In September 2022:
• The Secretary of State adopted the “Climate Compatibility Checkpoint”. The purported aim of this policy was to ensure that, before a new North Sea oil and gas licensing round is offered, “the compatibility of future licensing with the UK’s climate objectives is evaluated”.
• The Secretary of State’s officials completed the fourth offshore energy strategic environmental assessment (“OESEA4”). This was to enable, amongst other activities, further offshore oil and gas licensing in the North Sea. It was produced pursuant to the Environmental Assessment of Plans and Programmes Regulations 2004.
• The Secretary of State also endorsed a further licensing round being launched by the North Sea Transition Authority (“NSTA” - this being the trading name of the Oil and Gas Authority).
• The NSTA announced it was satisfied a further licensing round met the Checkpoint’s requirements.
In October 2022 the NSTA, pursuant to its powers under Part 1 of the Petroleum Act 1998, launched the 33rd Offshore Oil and Gas Licensing Round. This is expected to result in the grant of a further 100 licences.
As a result of the above, in December 2022 separate claims for judicial review were launched by environmental charities Greenpeace and Uplift. In April 2023 both claims were granted permission to proceed to trial. It is not known whether a trial date has been set.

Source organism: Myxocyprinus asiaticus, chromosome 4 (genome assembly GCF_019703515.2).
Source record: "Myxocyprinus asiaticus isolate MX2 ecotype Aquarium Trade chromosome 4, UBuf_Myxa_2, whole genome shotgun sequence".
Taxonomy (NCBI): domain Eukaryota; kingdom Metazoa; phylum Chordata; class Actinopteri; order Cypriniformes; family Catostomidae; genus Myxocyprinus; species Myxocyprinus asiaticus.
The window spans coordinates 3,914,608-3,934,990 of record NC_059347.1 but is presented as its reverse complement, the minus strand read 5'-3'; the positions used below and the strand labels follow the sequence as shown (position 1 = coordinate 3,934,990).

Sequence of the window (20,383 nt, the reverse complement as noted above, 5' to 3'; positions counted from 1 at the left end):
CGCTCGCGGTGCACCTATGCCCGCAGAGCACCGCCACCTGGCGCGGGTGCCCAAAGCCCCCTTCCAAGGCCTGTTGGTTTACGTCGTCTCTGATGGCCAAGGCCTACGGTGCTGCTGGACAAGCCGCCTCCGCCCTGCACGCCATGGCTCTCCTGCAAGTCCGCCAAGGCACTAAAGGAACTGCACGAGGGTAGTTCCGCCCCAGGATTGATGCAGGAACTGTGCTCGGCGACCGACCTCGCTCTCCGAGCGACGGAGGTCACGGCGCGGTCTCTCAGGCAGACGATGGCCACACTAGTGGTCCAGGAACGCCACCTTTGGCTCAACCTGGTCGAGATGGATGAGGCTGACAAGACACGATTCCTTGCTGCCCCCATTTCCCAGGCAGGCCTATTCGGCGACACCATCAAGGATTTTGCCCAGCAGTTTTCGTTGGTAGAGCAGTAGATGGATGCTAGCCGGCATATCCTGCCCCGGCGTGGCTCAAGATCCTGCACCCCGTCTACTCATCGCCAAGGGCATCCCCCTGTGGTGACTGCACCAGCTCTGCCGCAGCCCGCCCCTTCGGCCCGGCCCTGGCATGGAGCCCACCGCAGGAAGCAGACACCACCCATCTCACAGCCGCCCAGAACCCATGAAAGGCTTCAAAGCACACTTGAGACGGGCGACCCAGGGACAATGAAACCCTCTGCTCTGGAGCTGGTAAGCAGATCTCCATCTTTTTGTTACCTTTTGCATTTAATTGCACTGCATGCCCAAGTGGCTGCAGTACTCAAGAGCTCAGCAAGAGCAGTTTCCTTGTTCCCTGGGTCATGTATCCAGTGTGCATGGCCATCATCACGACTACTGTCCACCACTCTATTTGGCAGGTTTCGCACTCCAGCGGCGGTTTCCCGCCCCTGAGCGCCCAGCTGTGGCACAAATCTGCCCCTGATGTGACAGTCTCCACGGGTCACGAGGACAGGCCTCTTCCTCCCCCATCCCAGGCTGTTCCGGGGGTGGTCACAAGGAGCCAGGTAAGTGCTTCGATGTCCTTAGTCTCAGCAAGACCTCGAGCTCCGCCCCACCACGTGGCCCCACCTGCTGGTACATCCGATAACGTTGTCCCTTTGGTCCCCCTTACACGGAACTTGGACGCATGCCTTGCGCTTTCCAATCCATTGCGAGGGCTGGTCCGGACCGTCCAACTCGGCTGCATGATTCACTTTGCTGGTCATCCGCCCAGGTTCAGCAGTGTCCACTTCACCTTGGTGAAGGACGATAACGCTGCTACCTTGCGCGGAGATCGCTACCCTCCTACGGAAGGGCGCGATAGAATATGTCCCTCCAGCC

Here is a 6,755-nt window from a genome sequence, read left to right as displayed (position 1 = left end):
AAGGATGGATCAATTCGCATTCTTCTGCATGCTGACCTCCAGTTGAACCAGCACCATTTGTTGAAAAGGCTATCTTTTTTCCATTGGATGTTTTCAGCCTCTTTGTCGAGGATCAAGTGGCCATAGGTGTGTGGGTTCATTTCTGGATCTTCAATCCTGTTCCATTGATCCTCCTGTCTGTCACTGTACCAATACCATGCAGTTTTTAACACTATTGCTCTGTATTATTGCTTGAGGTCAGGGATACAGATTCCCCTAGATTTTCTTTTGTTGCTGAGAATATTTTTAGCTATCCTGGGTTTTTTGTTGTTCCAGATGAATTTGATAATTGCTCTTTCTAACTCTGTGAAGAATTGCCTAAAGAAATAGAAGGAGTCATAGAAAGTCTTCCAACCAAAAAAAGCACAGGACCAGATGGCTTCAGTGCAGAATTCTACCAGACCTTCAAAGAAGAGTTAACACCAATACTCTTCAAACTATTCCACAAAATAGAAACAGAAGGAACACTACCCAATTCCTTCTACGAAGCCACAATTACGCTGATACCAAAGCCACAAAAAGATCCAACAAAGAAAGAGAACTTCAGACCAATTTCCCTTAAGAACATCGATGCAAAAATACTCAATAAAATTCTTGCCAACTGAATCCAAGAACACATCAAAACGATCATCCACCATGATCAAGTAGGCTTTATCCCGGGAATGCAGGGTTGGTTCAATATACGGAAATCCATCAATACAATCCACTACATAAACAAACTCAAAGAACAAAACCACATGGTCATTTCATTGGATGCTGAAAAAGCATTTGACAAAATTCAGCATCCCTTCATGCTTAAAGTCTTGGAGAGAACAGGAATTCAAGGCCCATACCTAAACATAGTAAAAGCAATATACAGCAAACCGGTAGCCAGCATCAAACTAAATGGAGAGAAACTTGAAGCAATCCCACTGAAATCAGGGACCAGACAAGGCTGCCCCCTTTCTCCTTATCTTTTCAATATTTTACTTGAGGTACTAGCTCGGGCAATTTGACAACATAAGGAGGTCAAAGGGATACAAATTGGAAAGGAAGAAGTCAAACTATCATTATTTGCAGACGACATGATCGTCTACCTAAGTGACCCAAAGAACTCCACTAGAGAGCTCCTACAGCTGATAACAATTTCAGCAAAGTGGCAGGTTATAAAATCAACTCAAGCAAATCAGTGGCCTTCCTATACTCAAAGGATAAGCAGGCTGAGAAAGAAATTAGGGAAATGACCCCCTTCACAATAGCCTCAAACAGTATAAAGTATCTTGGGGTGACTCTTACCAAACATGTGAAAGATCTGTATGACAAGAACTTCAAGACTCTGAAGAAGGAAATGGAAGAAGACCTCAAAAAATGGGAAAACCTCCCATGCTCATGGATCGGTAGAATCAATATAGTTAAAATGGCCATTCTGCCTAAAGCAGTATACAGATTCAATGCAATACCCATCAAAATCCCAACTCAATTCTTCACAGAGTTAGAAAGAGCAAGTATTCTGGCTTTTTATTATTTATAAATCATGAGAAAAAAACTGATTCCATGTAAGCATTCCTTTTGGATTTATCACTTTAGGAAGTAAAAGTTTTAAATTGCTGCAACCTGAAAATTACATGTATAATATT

Greenpeace notes the government did not take account of downstream emissions, i.e. from when the oil and gas is ultimately used, for example in fuelling cars. Greenpeace states that "this is a glaring omission from the government's decision making, including its climate compatibility check". In its written response the government argued there was an “insufficient causal connection between the extraction of oil and gas and the downstream emissions arising from its consumption to enable a meaningful assessment of the environmental effects of the latter".
• The adoption of OESEA4 was unlawful because, among other matters, the Secretary of State failed to take into account expert advice on industry targets, failed to assess downstream emissions and failed to properly assess reasonable alternatives.
• The endorsement of the 33rd licensing round was unlawful because the Secretary of State failed to provide any reasons for a new licensing round being compatible with the Checkpoint and the UK’s climate objectives.
• The decision to adopt the Checkpoint was unlawful because it excluded a test that would have required the Secretary of State to consider downstream emissions on the basis of reasons that were legally irrelevant and irrational. A further test, which would have required consideration of the “global production gap” was also unlawfully excluded, on the basis of an erroneous interpretation of the obligations imposed by the Paris Agreement.
To the extent both challenges include arguments on the assessment of end-use emissions, they will potentially be impacted by outcome of the appeal in R (Finch on behalf of the Weald Action Group & Others) v. Surrey County Council (& Others). The Supreme Court will hear that appeal on 21 June 2023.